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    • "Compared to European American and African American families , Latino adolescents spend more time helping their fami - lies around the house , in part because family connectedness for Latino ado - lescents from immigrant families is defined in part by a strong obligation to assist the family ( Hardway & Fuligni , 2006 ) . Telzer and Fuligni ( 2009 ) found that assisting the family was associated with higher levels of happiness among Latino adolescents due to a sense of role fulfillment . A few mothers and daughters in our study highlighted the importance of daughters completing their homework and putting effort into school . "
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    ABSTRACT: American children gain more autonomy as they progress through adolescence, however, autonomy-granting for Latina adolescent girls from immigrant families is a relatively unexplored question. In this study, we identified behaviors that Mexican mothers and their daughters deemed to be appropriate when they reach the age of La Quinceañera, a cultural rite of passage at age 15. Daughters hoped for rules regarding social activities to become less strict whereas mothers intended to continue to exert control, especially in the areas of peer and social activities, household duties, and homework responsibilities. The mothers were open to granting more independence in personal areas such as physical appearance and they were also willing to allow their daughters to group date. Although the mothers and daughters expected the mothers to continue to engage in a controlling and protective parenting style, both mothers and daughters anticipated more mutual decision-making and open communication when daughters turned 15 years of age.
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    • "Whether adolescents find helping the family to be an enjoyable and meaningful activity will likely affect how family assistance is experienced. For example, adolescents who assist their family and feel that they are fulfilling important roles within their family, such as that of a good son or daughter, have more positive psychological and physical well-being (Fuligni et al., 2009; Telzer & Fuligni, 2009b). Thus, rather than placing a burden on youth, family assistance may provide them with a sense of fulfillment and purpose and give meaning to their daily activities. "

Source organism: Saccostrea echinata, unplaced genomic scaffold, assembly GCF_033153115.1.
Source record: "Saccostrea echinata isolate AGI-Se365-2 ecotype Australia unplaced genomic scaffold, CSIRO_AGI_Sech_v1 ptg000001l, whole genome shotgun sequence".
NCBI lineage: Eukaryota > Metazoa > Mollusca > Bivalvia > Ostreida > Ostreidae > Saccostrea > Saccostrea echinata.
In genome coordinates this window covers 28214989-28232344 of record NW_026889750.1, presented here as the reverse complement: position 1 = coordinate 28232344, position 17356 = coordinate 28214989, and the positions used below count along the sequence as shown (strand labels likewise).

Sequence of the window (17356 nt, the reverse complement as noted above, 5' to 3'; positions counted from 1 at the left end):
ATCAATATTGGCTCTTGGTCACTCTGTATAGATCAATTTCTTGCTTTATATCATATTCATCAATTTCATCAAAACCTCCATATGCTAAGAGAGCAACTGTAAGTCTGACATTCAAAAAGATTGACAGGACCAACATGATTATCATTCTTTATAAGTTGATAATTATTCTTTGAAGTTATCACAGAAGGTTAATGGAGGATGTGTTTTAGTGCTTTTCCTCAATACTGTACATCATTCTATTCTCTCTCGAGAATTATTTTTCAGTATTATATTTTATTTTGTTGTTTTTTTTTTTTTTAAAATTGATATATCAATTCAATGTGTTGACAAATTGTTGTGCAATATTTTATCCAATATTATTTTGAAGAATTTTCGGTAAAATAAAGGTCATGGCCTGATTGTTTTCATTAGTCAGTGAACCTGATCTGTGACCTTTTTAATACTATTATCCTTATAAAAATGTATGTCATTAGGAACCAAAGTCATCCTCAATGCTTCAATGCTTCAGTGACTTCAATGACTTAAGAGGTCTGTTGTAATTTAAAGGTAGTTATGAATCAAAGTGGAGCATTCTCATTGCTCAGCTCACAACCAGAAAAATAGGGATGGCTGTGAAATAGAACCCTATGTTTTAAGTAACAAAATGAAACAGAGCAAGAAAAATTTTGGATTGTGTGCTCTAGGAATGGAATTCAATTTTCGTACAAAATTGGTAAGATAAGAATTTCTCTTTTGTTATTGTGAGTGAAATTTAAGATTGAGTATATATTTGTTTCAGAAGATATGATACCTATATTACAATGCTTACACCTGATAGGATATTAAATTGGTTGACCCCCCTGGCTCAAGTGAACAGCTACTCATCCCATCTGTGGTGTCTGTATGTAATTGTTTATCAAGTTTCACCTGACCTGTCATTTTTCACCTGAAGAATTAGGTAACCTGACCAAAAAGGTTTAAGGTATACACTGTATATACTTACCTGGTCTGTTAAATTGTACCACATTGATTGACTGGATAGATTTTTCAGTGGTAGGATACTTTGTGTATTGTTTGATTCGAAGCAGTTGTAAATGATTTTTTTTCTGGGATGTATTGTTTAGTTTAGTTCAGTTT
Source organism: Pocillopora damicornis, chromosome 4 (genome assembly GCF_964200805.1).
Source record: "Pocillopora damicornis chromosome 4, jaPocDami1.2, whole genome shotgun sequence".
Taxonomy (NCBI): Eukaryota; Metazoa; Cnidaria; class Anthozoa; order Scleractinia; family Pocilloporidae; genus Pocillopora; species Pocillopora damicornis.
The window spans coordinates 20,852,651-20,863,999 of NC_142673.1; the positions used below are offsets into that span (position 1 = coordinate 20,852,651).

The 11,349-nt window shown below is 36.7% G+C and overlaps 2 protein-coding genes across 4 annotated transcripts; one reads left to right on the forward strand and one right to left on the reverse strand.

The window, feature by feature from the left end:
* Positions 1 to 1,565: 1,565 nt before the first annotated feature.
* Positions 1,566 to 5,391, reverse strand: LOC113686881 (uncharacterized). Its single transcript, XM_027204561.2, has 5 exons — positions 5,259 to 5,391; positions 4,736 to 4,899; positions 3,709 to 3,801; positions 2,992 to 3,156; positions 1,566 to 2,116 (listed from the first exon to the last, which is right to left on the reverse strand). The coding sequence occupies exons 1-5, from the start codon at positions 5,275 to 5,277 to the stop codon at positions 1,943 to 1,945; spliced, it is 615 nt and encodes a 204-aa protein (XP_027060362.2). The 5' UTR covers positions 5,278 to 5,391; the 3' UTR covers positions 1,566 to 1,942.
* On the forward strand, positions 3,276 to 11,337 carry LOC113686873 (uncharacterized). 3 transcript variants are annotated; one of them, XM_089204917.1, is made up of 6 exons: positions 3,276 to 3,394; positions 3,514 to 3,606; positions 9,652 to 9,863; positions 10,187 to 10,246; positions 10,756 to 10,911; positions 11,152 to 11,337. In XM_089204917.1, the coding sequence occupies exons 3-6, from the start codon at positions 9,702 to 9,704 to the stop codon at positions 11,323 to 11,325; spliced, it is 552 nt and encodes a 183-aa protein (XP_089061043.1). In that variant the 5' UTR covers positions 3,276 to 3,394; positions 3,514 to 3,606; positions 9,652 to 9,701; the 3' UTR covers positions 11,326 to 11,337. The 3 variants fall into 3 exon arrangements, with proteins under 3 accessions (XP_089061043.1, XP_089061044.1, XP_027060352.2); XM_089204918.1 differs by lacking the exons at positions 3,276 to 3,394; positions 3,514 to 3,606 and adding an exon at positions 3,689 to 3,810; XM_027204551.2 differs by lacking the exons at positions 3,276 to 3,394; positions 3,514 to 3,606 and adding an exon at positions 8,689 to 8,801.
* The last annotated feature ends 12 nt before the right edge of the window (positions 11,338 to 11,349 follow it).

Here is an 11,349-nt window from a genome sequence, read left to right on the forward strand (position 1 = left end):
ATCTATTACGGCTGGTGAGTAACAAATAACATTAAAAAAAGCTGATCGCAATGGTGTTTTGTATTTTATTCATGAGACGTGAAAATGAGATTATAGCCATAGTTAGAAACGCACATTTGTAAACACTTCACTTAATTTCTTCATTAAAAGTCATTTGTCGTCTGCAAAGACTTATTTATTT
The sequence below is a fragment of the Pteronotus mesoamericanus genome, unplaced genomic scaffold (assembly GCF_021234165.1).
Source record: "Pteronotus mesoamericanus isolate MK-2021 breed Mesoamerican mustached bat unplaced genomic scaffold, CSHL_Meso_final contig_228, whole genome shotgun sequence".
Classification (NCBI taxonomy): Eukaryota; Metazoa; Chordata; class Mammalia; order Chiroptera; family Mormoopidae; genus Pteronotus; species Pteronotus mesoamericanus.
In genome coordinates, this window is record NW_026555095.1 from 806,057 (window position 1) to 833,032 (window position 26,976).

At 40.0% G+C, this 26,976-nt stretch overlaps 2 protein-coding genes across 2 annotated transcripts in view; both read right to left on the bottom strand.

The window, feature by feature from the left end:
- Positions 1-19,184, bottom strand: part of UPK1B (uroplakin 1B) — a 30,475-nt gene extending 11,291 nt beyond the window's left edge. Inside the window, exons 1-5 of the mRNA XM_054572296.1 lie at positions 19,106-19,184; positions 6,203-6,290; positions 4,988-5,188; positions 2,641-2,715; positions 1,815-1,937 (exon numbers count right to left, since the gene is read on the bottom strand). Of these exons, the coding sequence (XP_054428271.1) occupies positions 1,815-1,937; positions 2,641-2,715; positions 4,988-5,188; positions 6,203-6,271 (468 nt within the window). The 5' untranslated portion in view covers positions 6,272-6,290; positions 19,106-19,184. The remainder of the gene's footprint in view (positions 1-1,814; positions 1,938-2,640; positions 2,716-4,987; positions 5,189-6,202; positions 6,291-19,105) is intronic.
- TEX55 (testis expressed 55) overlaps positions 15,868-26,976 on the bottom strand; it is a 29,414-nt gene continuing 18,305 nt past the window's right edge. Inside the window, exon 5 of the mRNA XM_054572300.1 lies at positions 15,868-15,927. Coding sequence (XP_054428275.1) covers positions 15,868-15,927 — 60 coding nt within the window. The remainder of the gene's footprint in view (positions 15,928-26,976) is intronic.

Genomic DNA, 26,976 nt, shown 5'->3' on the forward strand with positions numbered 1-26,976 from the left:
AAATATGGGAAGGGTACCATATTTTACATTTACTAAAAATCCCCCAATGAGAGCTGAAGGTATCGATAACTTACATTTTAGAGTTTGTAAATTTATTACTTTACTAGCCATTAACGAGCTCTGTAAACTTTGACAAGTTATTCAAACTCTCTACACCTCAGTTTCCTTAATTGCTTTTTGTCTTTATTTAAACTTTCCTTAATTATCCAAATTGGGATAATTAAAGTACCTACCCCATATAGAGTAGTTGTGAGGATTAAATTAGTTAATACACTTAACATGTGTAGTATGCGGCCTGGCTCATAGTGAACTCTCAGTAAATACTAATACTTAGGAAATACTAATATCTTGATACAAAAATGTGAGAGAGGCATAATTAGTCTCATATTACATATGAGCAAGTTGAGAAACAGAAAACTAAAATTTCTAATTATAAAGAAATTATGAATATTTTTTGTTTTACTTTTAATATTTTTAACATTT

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    ABSTRACT: Family assistance is an important aspect of family relationships for adolescents across many cultures and contexts. Motivations to help family members may be driven by both cultural factors and early family experiences. Here, we used functional magnetic resonance imaging to examine (1) cultural differences in neural reward activity among White and Latino youth during online experiences of family assistance and (2) how prior family experiences related to neural reward activity when helping the family. Participants were scanned as they made decisions to contribute money to their family and themselves. Latino and White participants showed similar behavioral levels of helping but distinct patterns of neural activity within the mesolimbic reward system. Whereas Latino participants showed more reward activity when contributing to their family, White participants showed more reward activity when gaining cash for themselves. In addition, participants who felt more identified with their family and who derived greater fulfillment from helping their family two years prior to the scan showed increased reward system activation when contributing to their family. These results suggest that family assistance may be guided, in part, by the personal rewards one attains from that assistance, and that this sense of reward may be modulated by cultural influences and prior family experiences.